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That's Not Necessarily So

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Prices head higher on strong volume. That's confirmation of the climb, right? No, that's not necessarily so. I've covered this topic in the past, but it deserves a second look.

In a pricey little book called MASTER THE MARKETS, Tom Williams titles a section "Effort versus Results." Williams cautions traders to figure out the results of that big effort to move prices higher. Was the effort, signified by the big volume, truly a confirmation of the bullishness or did the effort produce signs of significant selling? He discusses the types of price bars, the results of the push, and what each signifies.

One note: I use candlesticks in the charts for this article, but Williams does not use candlesticks on the charts in his book. He uses bars with the range and the close. He's interested only in the day's range and close, but I believe that candlesticks show this just as well as bars and are more visible to my aging eyes, too. I did want to make sure I presented this point for your consideration, however.

Annotated Daily Chart of Ford, End of 2003:

The big-volume punch higher at the arrow was hit with selling that knocked prices back below the opening level. The results were not positive.

In Williams' book, available on the www.tradeguider.com website, he claims that volume shows activity by smart money, but then traders have to determine the result of that activity. Market makers and specialists, he says, have unique insight because they can see the big orders sitting on either side of the current market levels, but the rest of us have to use the tools we have available. Watching the price range and closing level in conjunction with volume gives us a glimpse of what the market makers and specialists have seen. An effort to rise should be confirmed by a big-range day with prices closing near the high.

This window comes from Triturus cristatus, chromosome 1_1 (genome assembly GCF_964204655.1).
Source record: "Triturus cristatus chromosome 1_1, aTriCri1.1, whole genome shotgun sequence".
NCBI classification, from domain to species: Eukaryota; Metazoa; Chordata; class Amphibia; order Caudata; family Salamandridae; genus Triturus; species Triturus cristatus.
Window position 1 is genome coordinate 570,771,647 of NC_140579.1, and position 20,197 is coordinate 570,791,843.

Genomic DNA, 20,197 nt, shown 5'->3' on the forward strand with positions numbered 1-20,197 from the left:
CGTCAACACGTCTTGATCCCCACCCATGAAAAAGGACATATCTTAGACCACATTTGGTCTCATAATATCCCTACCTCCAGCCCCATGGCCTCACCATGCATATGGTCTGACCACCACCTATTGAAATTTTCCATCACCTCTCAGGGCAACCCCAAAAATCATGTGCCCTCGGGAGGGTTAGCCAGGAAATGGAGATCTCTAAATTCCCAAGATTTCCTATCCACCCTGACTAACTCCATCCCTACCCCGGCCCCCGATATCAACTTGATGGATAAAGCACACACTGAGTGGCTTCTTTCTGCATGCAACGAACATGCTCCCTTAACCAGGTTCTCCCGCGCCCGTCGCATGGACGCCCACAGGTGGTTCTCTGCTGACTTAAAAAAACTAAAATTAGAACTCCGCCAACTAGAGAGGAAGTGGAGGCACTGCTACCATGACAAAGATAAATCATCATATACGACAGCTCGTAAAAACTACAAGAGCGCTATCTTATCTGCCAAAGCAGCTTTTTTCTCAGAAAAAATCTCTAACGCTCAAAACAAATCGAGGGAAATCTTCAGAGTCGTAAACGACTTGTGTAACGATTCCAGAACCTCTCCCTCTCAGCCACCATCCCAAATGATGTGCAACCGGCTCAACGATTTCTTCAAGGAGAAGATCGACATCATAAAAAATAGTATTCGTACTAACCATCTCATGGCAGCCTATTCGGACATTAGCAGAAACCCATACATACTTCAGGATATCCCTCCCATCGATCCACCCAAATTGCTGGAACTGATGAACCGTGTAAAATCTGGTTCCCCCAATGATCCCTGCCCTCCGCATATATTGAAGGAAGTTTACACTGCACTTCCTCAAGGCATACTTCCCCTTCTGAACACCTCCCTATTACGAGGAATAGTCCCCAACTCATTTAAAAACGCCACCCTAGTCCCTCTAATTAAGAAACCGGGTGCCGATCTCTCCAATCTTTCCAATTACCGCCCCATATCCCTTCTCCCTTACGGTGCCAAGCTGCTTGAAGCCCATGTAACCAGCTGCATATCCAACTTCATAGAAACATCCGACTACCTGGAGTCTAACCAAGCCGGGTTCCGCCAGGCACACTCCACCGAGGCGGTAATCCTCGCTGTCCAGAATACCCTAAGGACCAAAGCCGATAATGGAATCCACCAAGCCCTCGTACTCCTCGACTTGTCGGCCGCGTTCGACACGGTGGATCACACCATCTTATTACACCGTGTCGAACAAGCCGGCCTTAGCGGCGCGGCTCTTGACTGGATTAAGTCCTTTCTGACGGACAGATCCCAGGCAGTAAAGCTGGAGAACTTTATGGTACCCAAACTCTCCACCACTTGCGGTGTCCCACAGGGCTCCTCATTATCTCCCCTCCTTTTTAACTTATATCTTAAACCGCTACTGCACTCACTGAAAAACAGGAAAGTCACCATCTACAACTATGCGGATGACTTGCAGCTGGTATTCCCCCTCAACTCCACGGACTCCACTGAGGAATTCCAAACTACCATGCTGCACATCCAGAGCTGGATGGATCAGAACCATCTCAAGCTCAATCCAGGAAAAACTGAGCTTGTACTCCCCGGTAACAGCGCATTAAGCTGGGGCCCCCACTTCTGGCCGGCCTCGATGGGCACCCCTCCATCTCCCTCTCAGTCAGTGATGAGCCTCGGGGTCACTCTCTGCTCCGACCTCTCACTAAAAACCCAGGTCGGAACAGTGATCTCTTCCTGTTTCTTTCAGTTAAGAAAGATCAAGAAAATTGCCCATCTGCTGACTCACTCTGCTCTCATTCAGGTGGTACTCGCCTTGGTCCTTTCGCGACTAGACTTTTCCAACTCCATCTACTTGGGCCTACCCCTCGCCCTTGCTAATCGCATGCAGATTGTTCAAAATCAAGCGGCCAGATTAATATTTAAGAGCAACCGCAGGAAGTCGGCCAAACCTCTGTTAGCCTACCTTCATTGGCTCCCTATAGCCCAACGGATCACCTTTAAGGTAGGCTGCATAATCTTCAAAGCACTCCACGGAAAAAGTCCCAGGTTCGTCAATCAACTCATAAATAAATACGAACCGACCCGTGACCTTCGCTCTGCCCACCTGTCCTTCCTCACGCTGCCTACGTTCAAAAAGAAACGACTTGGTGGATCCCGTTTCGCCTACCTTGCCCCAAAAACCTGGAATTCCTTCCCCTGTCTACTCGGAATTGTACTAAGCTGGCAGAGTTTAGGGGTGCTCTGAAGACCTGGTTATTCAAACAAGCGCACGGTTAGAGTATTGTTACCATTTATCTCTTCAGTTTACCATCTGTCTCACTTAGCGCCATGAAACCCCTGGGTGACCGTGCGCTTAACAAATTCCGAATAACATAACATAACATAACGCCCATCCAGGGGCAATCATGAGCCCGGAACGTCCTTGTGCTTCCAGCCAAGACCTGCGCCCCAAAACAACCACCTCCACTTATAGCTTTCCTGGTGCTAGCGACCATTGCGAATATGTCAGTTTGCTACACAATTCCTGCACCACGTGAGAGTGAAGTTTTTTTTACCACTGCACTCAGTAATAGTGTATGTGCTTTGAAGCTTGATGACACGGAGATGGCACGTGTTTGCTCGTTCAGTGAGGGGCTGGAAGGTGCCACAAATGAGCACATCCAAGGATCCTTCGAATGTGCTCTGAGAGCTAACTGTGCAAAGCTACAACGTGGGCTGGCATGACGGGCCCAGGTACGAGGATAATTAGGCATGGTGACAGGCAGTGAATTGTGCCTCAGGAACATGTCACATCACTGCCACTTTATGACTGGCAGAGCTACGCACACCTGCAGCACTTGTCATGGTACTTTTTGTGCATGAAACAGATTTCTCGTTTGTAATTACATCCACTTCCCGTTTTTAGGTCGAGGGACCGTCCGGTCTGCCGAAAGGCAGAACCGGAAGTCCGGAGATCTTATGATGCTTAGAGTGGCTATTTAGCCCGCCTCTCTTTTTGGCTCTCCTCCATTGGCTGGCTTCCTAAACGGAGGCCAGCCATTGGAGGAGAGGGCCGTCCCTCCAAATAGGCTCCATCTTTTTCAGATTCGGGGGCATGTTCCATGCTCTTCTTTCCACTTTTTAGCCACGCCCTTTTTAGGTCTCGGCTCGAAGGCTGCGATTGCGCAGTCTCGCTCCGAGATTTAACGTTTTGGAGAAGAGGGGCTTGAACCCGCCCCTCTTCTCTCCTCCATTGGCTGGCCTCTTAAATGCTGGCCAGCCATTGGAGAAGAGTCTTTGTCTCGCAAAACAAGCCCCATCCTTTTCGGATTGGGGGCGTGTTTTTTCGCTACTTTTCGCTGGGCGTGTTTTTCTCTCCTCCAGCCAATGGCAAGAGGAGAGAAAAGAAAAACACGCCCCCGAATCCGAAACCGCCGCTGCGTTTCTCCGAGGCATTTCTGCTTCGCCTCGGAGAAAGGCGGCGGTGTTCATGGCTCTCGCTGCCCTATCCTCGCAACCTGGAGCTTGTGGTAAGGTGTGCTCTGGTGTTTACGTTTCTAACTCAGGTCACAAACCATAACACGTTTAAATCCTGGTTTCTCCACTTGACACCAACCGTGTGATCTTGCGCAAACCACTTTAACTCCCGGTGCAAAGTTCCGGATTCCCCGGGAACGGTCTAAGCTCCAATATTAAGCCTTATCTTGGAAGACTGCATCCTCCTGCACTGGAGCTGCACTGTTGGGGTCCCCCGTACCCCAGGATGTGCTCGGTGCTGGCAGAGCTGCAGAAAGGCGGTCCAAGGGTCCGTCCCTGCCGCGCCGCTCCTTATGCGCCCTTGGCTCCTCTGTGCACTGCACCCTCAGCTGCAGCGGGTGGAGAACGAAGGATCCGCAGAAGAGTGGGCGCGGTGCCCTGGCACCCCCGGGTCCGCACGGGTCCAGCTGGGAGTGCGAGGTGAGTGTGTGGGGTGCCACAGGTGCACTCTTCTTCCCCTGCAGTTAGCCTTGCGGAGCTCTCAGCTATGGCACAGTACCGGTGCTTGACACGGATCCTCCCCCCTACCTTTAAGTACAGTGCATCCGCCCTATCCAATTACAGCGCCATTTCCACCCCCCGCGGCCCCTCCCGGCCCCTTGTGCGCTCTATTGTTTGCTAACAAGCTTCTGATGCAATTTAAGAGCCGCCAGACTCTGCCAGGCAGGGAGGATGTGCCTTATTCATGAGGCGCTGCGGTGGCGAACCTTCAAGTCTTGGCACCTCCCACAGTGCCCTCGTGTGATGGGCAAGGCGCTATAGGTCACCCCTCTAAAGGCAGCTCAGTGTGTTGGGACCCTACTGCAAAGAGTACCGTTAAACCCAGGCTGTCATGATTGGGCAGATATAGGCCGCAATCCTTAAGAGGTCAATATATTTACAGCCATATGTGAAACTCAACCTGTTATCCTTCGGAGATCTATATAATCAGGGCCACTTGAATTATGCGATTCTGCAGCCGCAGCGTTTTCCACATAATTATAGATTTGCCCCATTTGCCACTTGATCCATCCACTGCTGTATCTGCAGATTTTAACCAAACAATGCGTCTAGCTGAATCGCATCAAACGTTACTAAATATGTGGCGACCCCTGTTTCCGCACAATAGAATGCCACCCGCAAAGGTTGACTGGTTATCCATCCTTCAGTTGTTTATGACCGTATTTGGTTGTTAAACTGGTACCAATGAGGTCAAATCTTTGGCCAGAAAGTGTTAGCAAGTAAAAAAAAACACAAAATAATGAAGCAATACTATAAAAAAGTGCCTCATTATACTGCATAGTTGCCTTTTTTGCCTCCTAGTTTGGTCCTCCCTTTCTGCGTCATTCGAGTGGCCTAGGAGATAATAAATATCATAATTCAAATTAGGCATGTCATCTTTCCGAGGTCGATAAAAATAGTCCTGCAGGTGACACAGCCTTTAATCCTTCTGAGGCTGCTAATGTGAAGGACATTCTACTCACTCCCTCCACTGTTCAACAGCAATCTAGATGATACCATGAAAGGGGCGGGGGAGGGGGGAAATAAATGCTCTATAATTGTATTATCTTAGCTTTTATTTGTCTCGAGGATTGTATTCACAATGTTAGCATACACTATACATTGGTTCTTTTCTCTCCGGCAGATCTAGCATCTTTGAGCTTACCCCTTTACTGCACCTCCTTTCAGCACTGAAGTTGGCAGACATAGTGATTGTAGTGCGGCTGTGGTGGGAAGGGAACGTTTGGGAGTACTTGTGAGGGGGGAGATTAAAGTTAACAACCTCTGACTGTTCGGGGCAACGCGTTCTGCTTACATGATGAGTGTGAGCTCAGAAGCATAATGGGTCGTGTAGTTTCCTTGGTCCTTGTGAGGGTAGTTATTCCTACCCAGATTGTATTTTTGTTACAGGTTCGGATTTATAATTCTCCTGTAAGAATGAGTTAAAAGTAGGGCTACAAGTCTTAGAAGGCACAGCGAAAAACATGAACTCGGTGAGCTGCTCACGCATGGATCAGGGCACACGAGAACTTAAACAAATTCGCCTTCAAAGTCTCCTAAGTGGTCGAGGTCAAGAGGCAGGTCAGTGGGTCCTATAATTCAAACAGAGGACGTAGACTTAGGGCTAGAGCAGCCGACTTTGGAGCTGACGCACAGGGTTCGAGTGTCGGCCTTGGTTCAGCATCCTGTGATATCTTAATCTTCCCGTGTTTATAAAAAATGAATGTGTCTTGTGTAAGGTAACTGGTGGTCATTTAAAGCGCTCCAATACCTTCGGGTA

That didn't happen with Ford's stock at that big-volume punch higher in late 2003. All that effort was swamped by selling. The result, a candle with a long upper shadow, was not a confirmation of strength but rather a sign of weakness.

Williams might also argue that the volume was so excessive that it indicated supply being unloaded. Traders should be wary when they see this type of volume, he warns, looking for signs of weakness at market tops and signs of strength at market bottoms when such excessive volume comes into play. An effort to rise should be met with high volume, but not excessively high volume. Excessively high volume at new or relative market highs can indicate distribution.

Confirmation that smart money wasn't interested in F's stock above $16.00 came in early 2004 as prices rose into a retest of that late-December high.

Annotated Daily Chart of Ford, Early 2004:

Smart money had unloaded supply previously and wasn't interested in buying F stock at the prices in December 2003 and January 2004. The retest was accomplished on decreasing volume, and the candle was a small-range one.

Another chart shows a different result on a day when prices rose on strong volume. An effort was made to push ADP's prices higher in early August 2006. The result of this effort proved much different than the effort seen on Ford's chart.

Annotated Weekly Chart of ADP:

The effort made by smart money was shown by the increased volume. That volume had increased over the immediately preceding weeks, but was not excessive when compared to ADP's volume pattern. It was, however, strong enough to show that smart money was active that day because only the smart-money people can drive volume that strong. These are those people managing the monies of big funds and institutions, along with some others.

The result of the effort was a positive one, with ADP producing the requisite large-range candle and closing near the week's high. This tells traders that smart money was active in the rise and that smart money was buying. Although ADP has since retreated from its post-breakout high, it went on to climb from its $45.00 breakout level into that post-breakout high of $49.88 in November of last year.

Similar concepts apply when prices are hitting a new or new relative low. Both effort, indicated by higher-than-normal but not excessive volume, and the results of that effort are important to see. Prices that spike to a new intraday low on huge volume but bounce into the middle or the top of the day's range at the close may indicate that smart money was accumulating, not selling. Prices that spike to a new intraday low on larger volume than that seen in the previous few periods, but not on huge volume, and close near that low of the day after producing a big trading range for the day, indicate selling.

No method is foolproof, and this isn't, either. Smart money can occasionally be wrong, too. Even when smart money is right and you correctly ascertain the relationship between their participation and the result of that activity, you could be stopped out of a play. When signs of distribution occur at a new high, for example, momentum can carry prices higher before they collapse and succumb to the weakness that had been predicted.

However, relating effort to the results will help keep you on the same side as the smart money, Williams asserts, and that's where you want to be.

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